Could the foods you crave be making you ill?

Do you love pasta, bread, or ice-cream so much that you crave it frequently? This could be a case of food intolerance and the gut instinct going haywire. Many people suffer from food hypersensitivity and intolerance but are often unaware of it. They may love the food that they are intolerant to, and even crave it.

Food sensitivities are now considered a major causative factor in many health conditions such as eczema, bloating and even depression.

What is food intolerance?

Food intolerance is not to be confused with food allergies. A food allergy occurs when the immune system overreacts to certain food particles, causing the body to mistakenly produce an antibody (IgE) to fight off the otherwise harmless antigens. The slightest exposure to the food particle is enough to trigger an uncomfortable and immediate food allergy reaction like itching, scratching, or sneezing.

Food intolerance is more common and often goes unnoticed because symptoms can arise hours or days after the food is ingested. These symptoms might be as mild as gas and bloating, or as severe as arthritis and chronic fatigue.

Food intolerance affects the immune system. The body produces IgG antibodies which affect the liver and then move into weaker body tissues and get stuck there causing delayed reactions of inflammation. Intolerances to gluten or wheat, for example, gradually cause inflammatory antibodies to accumulate first in the intestines (which swell up), but may travel to the skin (eczema), or joints (arthritis).

Food cravings can also occur from intolerance.  This happens when inflammation in the liver induced by the food intolerance causes a chemical reaction that leads to a craving for sugar mixed with the triggering food

A typical case for IMI

“Mary” came to the IMI clinic having developed food intolerances as an adult.  On questioning it was clear that repeated courses of antibiotics as a child and teenager had left her with a weakened immune system.  She now suffered from bloating, chronic muscle pains (fibromyalgia), slept badly and was, not surprisingly, feeling depressed.

Yeast or fungal infections lasting many years are an important sign that the intestines have become home to several unfriendly bacteria and fungi.  For women this often shows as vaginal itching and discharge, while men may have “jock itch,” especially in summer.

In Mary’s case, it transpired that she had intolerances to wheat, milk, yeast, and cola nut—she loved colas to keep her energy going. Bread and sugar were the foods she craved, as both were feeding the fungal overgrowths she had inside her.  Once diagnosed her treatment plan was designed and after 4 months her fibromyalgia had significantly improved.

Food intolerance and chronic illness

Identifying food intolerances is important because it is very often linked to chronic diseases such as fibromyalgia, eczema, asthma, arthritis pain, irritable bowel syndrome, chronic fatigue, and even depression or hyperactivity.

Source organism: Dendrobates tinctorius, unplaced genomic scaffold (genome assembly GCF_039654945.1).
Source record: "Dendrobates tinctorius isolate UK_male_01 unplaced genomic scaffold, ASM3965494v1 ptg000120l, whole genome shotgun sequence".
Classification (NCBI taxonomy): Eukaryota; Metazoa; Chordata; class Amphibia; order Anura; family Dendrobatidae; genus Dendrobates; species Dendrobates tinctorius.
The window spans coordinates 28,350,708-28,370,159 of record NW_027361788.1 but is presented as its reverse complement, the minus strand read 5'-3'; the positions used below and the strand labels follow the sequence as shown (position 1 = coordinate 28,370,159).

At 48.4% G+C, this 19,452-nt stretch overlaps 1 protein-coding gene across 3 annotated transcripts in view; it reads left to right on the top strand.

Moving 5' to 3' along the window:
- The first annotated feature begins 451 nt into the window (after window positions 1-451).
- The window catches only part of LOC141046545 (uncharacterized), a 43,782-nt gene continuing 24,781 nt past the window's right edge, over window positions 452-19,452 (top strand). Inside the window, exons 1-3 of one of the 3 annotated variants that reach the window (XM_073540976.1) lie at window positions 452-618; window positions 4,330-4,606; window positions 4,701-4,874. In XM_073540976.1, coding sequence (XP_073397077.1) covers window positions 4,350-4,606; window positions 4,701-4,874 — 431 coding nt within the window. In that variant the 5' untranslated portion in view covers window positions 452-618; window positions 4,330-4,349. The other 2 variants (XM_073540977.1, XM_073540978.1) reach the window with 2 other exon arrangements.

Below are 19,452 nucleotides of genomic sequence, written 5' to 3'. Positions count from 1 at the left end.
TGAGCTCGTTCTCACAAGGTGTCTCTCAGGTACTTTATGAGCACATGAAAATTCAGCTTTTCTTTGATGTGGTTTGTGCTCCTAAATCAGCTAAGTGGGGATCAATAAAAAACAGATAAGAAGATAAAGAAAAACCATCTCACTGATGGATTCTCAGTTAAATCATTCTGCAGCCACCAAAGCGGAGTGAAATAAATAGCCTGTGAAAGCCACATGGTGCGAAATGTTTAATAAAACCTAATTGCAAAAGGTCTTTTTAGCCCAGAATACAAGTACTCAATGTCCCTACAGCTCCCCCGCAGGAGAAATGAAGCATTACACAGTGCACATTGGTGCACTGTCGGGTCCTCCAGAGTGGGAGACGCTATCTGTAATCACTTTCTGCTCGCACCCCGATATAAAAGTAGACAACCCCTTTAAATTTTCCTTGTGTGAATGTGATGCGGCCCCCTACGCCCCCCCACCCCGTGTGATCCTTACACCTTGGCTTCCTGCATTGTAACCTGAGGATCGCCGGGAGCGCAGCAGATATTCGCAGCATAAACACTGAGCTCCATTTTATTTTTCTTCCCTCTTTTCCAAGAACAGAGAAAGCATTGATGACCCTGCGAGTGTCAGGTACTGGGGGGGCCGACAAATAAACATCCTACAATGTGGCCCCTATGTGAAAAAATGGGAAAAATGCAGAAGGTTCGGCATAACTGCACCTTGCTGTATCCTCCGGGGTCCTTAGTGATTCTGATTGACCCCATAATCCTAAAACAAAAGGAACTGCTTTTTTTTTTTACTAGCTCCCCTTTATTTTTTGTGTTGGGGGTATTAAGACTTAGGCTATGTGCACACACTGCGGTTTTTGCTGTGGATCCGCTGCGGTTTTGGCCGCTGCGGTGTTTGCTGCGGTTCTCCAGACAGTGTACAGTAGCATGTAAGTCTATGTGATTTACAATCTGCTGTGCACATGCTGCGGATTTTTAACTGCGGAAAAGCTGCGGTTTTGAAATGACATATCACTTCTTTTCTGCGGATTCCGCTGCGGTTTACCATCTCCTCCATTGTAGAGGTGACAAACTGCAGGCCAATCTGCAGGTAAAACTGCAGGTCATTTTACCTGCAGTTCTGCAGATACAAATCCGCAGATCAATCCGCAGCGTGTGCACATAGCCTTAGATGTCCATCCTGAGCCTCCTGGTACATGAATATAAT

A case of food intolerance often develops in adulthood and often begins with weak immunity, which is generally induced by stress or a lack of Vitamin D, vital minerals such as zinc, or probiotic gut flora. Abnormally high levels of intestinal microorganisms can cause or worsen disorders.

Identify the culprit with functional medicine tests

A simple blood test called IgG Food Intolerance can identify IgG sensitivities to over 100 foods such as dairy, wheat, gluten, eggs, sugar, soy, meats, fish, and nuts.  There is also a urine test called the Organic Acids Test (OAT), which provides a snapshot of the metabolism.

These tests can take the guesswork out of naturopathic treatments and ensure that any treatment is tailored to the individual.

How to break the cycle

The Four R Program (Remove, Replace, Repair, Regulate), devised by Graeme Bradshaw, Founding Director of IMI, is an important step to break the cycle.

The remove stage

Once the antigens are identified through the IgG test, stay away from them during the following treatment period. Only by removing the main causes of persisting symptoms can the body begin to heal.

The replace stage

Antibiotics can reduce the levels of probiotics. It is important to replace the lost friendly bacteria through supplementation e.g. Omega 3 for allergy issues and inflammation. Minerals like magnesium may also be needed if depleted by the leaky gut.

The repair stage

The next step is to repair the intestinal lining. If a “leaky Gut” is found, the hyper-permeability of the intestine needs correction via supplementation.

The regulate stage

This is about normalizing the immune system which may take up to 12 months for more severe reactions to achieve desensitization.

 

What to do next?

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Original article:  http://www.imi.com.hk/gut-instinct-food-intolerance.html

Graeme Bradshaw

About Graeme Bradshaw

Graeme is a highly respected Naturopath and Homeopath with over 30 years in clinical practice. He is widely recognised as one of the pioneers who brought naturopathic medicine to Hong Kong in the 90s. His expertise includes gut-brain issues, DNA assessment for disease prevention, and clinical detox programs.